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Unraveling the genetics behind different levels of alcohol consumption

Researchers have delved deep into a vast dataset comprising over 3 million individuals, unearthing fascinating connections between genetic factors influencing alcohol consumption and their relationship with various health conditions.

The study, recently published in the Lancet eBioMedicine, highlights the complex interplay between genetics, alcohol consumption behaviors, and overall well-being.

Genetic landscape of alcohol consumption

Sandra Sanchez-Roige, Ph.D., associate professor at the University of California San Diego School of Medicine Department of Psychiatry, led the research group that analyzed genetic data from 23andMe, Inc., a direct-to-consumer genetics company.

The team focused on three specific single-nucleotide polymorphisms (SNPs) known to influence alcohol consumption. Abraham A. Palmer, Ph.D., professor and vice chair for basic research in the psychiatry department, emphasized the importance of classifying individuals based on their genetic ancestry to avoid statistical pitfalls.

“These variants are primarily associated with how much someone may consume alcohol,” explained Sanchez-Roige. “And they also tend to prevent alcohol use disorder, because these variants are primarily associated with the quantity of alcohol someone may drink.”

Protective power of rare variants

The researchers discovered that certain variants, or alleles, of the SNPs under study act as “protective” factors against excessive alcohol drinking and alcohol use disorder.

Interestingly, one of these alcohol-protective variants is exceptionally rare, with the most prevalent allele found in only 232 individuals out of the 2,619,939 European cohort, 29 out of the 446,646 Latin American cohort, and 7 out of the 146,776 African American cohort.

These protective variants influence how the body metabolizes ethanol, the intoxicating chemical in alcoholic beverages.

“The people who have the minor allele variant of the SNP convert ethanol to acetaldehyde very rapidly. And that causes a lot of negative effects,” said Sanchez-Roige. She likened the experience to a bad hangover that sets in almost immediately, overshadowing any pleasurable effects of alcohol.

Unexpected genetic connections to alcohol consumption

While the SNP variants’ influence on alcohol consumption is well-established, Sanchez-Roige and her team took a “hypothesis-free” approach to the 23andMe dataset.

They aimed to uncover potential associations between the three SNP variants and other traits and behaviors beyond alcohol consumption.

The researchers found that individuals with the alcohol-protective alleles generally enjoyed better health, including less chronic fatigue and less need for daily assistance with tasks.

However, the study also revealed some surprising and counterintuitive findings. Individuals with the alcohol-protective alleles reported higher rates of lifetime tobacco use, emotional eating, Graves’ disease, hyperthyroidism, malaria, myopia, skin cancer, lung cancer, and migraine with aura.

Chicken-and-egg dilemma

Sanchez-Roige acknowledged the complex nature of their findings, particularly when it comes to conditions known to be associated with alcohol consumption, such as cardiovascular disease.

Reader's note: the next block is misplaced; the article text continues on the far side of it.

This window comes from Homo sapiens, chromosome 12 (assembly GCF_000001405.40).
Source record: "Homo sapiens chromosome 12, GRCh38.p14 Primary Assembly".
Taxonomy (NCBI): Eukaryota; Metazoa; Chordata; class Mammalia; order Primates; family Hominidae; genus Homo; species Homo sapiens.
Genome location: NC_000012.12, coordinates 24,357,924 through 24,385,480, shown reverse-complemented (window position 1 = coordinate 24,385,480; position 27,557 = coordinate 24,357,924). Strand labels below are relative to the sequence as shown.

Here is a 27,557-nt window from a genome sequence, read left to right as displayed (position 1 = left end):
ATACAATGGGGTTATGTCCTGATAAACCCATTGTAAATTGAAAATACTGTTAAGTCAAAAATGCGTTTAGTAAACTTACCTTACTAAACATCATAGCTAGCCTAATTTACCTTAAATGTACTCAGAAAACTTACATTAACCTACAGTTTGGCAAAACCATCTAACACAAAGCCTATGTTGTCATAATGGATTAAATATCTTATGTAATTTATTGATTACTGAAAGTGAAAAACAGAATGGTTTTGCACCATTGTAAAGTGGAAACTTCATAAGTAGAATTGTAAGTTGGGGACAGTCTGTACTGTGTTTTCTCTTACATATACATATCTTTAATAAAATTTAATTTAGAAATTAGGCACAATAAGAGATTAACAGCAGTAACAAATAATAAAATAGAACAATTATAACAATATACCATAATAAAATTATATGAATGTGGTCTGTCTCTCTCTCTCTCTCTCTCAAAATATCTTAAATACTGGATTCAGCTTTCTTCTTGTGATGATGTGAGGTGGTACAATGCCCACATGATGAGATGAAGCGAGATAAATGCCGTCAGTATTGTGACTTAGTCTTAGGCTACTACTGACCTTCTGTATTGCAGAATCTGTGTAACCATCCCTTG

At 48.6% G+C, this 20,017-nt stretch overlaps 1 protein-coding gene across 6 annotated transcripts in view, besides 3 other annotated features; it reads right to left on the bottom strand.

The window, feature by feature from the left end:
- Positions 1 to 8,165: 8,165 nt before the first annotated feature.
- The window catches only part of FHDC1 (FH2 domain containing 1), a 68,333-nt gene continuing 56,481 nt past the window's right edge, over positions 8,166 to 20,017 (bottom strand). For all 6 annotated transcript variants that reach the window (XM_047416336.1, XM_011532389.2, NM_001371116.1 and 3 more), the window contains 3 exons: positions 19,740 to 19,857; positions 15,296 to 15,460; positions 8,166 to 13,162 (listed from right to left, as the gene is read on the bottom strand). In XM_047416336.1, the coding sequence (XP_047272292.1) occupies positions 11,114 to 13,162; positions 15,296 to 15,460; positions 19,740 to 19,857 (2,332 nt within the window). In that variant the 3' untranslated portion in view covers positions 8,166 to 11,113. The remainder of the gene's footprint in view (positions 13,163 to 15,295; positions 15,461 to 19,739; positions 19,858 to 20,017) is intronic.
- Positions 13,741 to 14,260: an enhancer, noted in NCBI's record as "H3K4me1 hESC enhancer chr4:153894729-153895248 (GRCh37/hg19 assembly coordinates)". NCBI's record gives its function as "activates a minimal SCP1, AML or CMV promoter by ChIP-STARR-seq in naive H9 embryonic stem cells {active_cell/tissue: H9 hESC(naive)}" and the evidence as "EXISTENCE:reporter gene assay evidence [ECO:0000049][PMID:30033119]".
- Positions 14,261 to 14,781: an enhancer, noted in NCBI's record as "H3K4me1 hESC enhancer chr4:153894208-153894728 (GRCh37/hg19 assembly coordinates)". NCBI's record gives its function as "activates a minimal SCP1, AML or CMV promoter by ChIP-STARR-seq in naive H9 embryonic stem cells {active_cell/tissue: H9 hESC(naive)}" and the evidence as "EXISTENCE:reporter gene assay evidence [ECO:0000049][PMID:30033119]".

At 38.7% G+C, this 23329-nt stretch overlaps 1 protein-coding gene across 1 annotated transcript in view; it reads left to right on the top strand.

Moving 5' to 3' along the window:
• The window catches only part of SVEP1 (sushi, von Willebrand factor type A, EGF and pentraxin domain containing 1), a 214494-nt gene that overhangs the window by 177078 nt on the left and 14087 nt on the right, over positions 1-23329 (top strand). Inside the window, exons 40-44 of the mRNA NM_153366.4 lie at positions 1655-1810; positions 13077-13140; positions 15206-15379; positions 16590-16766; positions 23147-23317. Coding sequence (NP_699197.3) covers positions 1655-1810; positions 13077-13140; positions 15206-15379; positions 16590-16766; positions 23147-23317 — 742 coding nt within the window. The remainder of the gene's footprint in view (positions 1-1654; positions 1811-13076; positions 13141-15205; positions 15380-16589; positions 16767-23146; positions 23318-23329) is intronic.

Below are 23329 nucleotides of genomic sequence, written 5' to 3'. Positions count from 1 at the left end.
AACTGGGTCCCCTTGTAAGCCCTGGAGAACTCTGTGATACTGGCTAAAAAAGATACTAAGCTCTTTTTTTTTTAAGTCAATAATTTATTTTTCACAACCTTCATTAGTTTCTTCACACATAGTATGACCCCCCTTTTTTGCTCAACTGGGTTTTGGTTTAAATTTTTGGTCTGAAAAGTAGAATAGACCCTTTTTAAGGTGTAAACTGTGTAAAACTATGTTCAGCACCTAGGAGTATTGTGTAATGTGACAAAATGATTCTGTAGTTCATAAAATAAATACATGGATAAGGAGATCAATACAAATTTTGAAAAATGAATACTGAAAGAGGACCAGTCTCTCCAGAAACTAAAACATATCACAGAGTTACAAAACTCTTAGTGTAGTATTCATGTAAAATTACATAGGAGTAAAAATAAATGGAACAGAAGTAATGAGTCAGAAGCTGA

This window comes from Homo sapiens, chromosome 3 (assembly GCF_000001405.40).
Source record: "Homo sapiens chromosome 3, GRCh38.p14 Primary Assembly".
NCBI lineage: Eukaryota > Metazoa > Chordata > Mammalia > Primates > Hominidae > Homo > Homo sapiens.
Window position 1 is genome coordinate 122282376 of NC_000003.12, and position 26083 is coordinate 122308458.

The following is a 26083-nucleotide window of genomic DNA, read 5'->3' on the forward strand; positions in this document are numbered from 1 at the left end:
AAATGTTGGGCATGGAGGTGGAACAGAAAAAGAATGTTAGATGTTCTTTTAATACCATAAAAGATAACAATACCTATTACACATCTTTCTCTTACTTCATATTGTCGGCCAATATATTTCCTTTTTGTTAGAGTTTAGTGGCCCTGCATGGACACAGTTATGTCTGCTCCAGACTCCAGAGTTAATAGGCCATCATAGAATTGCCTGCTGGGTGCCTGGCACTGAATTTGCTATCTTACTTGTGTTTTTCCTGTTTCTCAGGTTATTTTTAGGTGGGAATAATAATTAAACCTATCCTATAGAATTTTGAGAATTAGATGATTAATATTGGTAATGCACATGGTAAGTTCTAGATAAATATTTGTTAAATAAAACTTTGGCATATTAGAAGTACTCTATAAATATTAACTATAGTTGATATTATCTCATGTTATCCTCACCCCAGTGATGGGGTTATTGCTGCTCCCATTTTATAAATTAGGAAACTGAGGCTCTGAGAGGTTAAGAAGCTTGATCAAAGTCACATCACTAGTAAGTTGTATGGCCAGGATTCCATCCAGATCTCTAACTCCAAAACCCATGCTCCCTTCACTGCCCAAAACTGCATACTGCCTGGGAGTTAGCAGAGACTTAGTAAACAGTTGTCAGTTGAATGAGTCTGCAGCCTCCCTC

“So is alcohol consumption leading to these conditions?” she asks. Palmer adds, “Or do these genetic differences influence traits like malaria and skin cancer in a manner that is independent of alcohol consumption?”

The researchers emphasized the importance of conducting broad, hypothesis-free studies on large, diverse datasets to gain a more comprehensive understanding of the genetic basis of alcohol behaviors and other conditions.

Sanchez-Roige stressed the significance of including individuals from different ancestral backgrounds in genetic studies to promote a more inclusive and accurate understanding of human health.

“The study of only one group of genetically similar individuals (for example, individuals of shared European ancestry) could worsen health disparities by aiding discoveries that will disproportionately benefit only that population,” she noted.

Implications and future research

This intriguing study opens numerous avenues for future research, encouraging scientists to investigate the potential connections between alcohol-protective alleles and conditions that seemingly have no direct link to alcohol consumption.

“Understanding the underlying mechanisms of these effects could have implications for treatments and preventative medicine,” Sanchez-Roige emphasized.

Respecting the genetic role in alcohol consumption

In summary, the study by Sanchez-Roige, Palmer, and their team has unveiled a complex tapestry of associations between genetic factors influencing alcohol consumption and various health outcomes.

By leveraging the power of a vast dataset from 23andMe, Inc., the researchers have confirmed the protective role of certain genetic variants against alcohol misuse and uncovered surprising connections to conditions seemingly unrelated to alcohol.

This study underscores the importance of conducting inclusive genetic research, embracing diverse ancestral backgrounds, and pursuing hypothesis-free approaches to unravel the intricate mechanisms underlying human health.

As scientists continue to explore the leads generated by this study, they inch closer to a future where genetic insights can inform personalized treatments and preventative strategies, ultimately benefiting individuals across the spectrum of human diversity.

The full study was published in the journal Lancet eBiomedicine.


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